I accidentally stumbled upon Starz’s Black Sails shortly after its first season finished in 2014. The show had a lot of things going for it. First and foremost, pirates. Obviously, late seventeenth-century Caribbean pirates have been a favorite genre for fiction for centuries, but the times they’re done well have been frustratingly few and far between. Obviously, Disney’s take on the subject started out well, even if Johnny Depp and company have decided to beat that horse to death. But this show was different, right from the start. It’s dirty and gritty and bloody, just as living in that time and place would have been.
(I should note here before I get any further: Black Sails is most definitely entertainment for adults. I wouldn’t recommend watching it with your kids, no matter how interested they may be in the the Golden Age of Piracy, any more than I would suggest that you watch Game of Thrones with your dragon-obsessed kids.)
As I watched that first episode, though, I started to notice more than a few names I vaguely recognized. In particular, some small part of my brain was registering the names Captain Flint (played to perfection in the show by Toby Stephens) and Billy Bones (also performed wonderfully by Tom Hopper.) Those two names should have been enough, but it wasn’t until Luke Arnold’s character got introduced as one John Silver that I fully realized that I was watching a prequel to Treasure Island.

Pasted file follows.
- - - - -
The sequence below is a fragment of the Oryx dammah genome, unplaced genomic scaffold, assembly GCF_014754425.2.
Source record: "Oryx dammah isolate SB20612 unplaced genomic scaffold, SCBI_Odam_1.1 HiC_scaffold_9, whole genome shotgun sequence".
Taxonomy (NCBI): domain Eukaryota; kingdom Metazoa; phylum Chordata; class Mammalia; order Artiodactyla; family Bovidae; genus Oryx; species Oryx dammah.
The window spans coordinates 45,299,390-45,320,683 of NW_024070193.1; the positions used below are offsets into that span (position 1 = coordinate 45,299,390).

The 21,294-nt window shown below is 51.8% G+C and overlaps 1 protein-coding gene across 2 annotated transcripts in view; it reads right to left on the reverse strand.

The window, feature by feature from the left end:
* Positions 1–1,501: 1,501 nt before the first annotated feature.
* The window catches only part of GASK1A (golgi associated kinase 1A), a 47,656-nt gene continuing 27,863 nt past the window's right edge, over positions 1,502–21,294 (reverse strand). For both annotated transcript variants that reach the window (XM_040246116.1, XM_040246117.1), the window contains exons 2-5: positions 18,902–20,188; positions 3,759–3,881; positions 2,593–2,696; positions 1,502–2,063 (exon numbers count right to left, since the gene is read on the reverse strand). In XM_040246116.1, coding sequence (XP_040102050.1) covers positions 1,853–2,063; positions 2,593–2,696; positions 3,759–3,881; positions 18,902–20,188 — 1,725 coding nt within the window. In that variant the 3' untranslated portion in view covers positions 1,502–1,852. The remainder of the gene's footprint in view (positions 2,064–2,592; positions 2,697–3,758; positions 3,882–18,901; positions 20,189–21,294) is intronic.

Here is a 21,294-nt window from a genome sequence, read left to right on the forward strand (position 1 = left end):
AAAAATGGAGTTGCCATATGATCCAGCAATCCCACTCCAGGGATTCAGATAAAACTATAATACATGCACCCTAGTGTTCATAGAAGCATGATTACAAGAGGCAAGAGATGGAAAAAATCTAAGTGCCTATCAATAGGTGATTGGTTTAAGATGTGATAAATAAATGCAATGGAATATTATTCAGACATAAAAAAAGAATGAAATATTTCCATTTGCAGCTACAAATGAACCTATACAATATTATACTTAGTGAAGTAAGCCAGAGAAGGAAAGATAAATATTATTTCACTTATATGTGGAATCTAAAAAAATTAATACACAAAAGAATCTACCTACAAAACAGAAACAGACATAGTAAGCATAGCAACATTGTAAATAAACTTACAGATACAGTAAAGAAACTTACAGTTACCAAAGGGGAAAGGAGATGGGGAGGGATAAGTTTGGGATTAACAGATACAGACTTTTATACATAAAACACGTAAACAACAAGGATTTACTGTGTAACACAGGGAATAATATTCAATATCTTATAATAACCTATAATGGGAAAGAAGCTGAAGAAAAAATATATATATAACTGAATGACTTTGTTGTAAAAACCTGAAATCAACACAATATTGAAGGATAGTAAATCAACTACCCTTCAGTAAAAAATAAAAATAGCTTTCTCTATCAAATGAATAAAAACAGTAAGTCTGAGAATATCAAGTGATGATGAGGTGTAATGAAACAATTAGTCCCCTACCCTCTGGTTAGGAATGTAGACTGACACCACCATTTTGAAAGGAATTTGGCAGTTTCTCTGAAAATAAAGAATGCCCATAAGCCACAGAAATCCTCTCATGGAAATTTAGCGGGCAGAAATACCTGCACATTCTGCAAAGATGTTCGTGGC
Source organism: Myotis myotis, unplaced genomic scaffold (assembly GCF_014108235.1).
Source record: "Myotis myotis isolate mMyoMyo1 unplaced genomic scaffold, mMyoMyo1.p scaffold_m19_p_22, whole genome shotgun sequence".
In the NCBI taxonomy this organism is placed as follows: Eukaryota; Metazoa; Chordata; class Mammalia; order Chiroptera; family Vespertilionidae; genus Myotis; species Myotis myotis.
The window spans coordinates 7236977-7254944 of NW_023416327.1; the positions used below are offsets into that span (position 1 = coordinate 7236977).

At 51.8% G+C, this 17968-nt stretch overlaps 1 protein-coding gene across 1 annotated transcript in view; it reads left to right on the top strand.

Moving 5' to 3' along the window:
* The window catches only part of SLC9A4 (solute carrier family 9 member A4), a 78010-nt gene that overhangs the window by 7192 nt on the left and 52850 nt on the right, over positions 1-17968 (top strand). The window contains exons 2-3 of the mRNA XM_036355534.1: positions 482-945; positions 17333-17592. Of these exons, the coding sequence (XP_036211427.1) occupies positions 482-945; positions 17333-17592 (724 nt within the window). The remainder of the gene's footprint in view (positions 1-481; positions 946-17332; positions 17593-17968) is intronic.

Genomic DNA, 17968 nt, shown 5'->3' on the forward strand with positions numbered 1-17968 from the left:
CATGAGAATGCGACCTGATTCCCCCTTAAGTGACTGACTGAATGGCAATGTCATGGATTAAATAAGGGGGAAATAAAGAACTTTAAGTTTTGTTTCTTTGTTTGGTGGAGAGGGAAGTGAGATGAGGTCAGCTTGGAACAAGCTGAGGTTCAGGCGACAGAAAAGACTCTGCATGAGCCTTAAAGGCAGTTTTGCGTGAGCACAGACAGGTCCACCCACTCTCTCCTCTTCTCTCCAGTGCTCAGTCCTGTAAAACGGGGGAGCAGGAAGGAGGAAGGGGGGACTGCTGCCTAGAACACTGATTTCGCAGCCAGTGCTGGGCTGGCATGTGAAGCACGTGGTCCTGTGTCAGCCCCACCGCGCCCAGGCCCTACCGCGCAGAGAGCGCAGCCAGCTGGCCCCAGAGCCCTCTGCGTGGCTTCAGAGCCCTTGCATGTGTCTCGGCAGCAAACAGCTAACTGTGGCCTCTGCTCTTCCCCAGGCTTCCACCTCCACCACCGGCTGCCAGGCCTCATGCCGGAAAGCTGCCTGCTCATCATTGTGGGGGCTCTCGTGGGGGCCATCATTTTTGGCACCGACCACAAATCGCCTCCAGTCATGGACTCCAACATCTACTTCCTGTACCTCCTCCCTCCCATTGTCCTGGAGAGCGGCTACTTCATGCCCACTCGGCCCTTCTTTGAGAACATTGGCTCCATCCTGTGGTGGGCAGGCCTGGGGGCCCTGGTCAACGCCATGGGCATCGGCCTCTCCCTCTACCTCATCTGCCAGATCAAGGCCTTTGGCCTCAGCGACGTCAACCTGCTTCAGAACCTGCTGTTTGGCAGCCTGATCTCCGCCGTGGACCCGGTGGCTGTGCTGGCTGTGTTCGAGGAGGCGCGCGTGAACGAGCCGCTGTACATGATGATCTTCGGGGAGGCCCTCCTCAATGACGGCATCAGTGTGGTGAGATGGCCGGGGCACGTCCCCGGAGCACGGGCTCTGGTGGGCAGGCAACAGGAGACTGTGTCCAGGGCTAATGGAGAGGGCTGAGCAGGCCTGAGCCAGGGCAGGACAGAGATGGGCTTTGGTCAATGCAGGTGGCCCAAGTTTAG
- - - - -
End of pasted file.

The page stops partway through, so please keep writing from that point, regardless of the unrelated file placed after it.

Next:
The show is essentially the story of how Flint got the treasure in the first place. But that could have been done in a single movie. Instead, the show goes much, much deeper, focusing on the relationships not just between Flint, Silver, and Bones, but also the men and women around them. And it delves quite deeply into what had to have been the extremely complicated relationships between the pirates and the locals living on the islands from which they were based.
The show’s producers have also added into a mix a wealth of historical pirates, firmly placing the events of Treasure Island in the real world. By far the most famous pirate to appear in the show is Edward “Blackbeard” Teach (played by Ray Stevenson), but those more well versed in pirate lore will recognize the names of Anne Bonny (Clara Paget), Charles Vane (Zach McGowan), Benjamin Hornigold (Patrick Lyster), and Jack Rackham (Toby Schmitz). The show also stars Hannah New and Jessica Parker Kennedy in entirely fictional roles.
The fourth and final season of Black Sails premiered on Starz this past Sunday. The premiere, which Starz kindly let me preview, picks up right where season three left off, with Flint, Blackbeard and Rackham attempting to recapture Nassau. They run into a bit of a problem when the governor springs his trap, though, in what is one of the show’s best battles to date. The second episode, which I was also able to preview, finds the pirates struggling to find their footing after the trap. Both episodes show signs that this is going to be one of the best seasons of the show. And while I am sad to see one of my favorite shows sail off into the sunset in just nine more weeks, I am glad that they are choosing to end it on its own terms. Seeing as we’ve known from the start what is going to happen to three of the show’s main characters, it was a series that always had a built-in expiration date.
If you haven’t started watching Black Sails, I’d highly recommend it. (Although, again: not with your kids.) The previous three seasons are available on DVD and Blu-ray. They can also be purchased through Amazon’s streaming (but they are not included in Prime). If you subscribe to Starz through your local cable or satellite provider, or via Amazon, you can watch them all with that subscription.
The current season airs every Sunday night at 9pm Eastern and Pacific on Starz.